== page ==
HARRISBURG — Pennsylvania’s unemployment rate fell again in October as payrolls continued to recover from the economic hit of last spring’s pandemic-driven shutdowns, according to state figures released Friday.
Still, the rate fell only because of a big drop in the state’s civilian labor force, and the state has yet to recover many of the jobs lost to the economic impact of the coronavirus.
Pennsylvania’s unemployment rate was 7.3% in October, down 1 percentage point from September’s adjusted rate of 8.3%, the state Department of Labor and Industry said.
That is below the state’s pandemic-driven unemployment high of 16.1% in April, the highest rate in more than four decades of record-keeping.
The national rate was 6.9% in October, and unemployment rates dropped in October in 37 states, according to the federal Bureau of Labor Statistics. Pennsylvania was hit harder by the pandemic than most states in the spring, and its unemployment rate had been one of the highest in the nation since.
In a survey of households, the labor force shrank by an estimated 75,000 in October to less than 6.4 million. The state hit a record high of almost 6.6 million who were working or looking for work in February. The number of unemployed fell by 71,000, while the number of employed fell by 4,000.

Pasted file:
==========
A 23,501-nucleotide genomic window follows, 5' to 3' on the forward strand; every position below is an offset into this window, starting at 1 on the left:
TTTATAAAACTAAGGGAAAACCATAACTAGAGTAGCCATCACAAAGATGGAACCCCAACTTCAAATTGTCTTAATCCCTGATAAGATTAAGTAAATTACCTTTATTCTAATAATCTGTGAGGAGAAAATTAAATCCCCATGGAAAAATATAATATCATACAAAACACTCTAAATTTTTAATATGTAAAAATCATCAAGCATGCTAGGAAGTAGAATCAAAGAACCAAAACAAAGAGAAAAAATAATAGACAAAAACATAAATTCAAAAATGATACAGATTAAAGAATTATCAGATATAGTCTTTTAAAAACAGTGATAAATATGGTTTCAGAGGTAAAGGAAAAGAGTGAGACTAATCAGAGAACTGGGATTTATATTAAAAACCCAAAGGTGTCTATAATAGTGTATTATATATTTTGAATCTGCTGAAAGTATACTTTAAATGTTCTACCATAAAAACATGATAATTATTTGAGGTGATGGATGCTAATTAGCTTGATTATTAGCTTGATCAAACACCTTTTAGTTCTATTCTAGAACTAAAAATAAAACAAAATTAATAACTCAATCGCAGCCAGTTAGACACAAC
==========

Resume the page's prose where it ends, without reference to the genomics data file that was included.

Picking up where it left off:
Payrolls in Pennsylvania grew in October, gaining back almost 19,000 of the more than 1.1 million jobs lost since mid-March. Pennsylvania has now regained slightly more than half of those jobs lost, according to state figures.
At about 5.6 million jobs, nonfarm payrolls are still down about 500,000 from before the pandemic, or about 1 in 12 jobs total. That is still below where payrolls were in 2010.
At the height of coronavirus-shutdown job losses, seasonally adjusted nonfarm payrolls fell to the lowest level in at least three decades of federal data that goes back to the start of 1990 under the same methodology.
Hardest hit has been the leisure and hospitality sector, which shed about 60% of its payroll as restaurants and bars were forced to shut down in-house service and shift food service to takeout or delivery.
But in October, the leisure and hospitality sector, which includes restaurants, was among the biggest gainers. It added 6,000 jobs in October, but remains more than 140,000 jobs, or about 25%, behind where payrolls were in February.
Payroll in most other sectors also grew in October.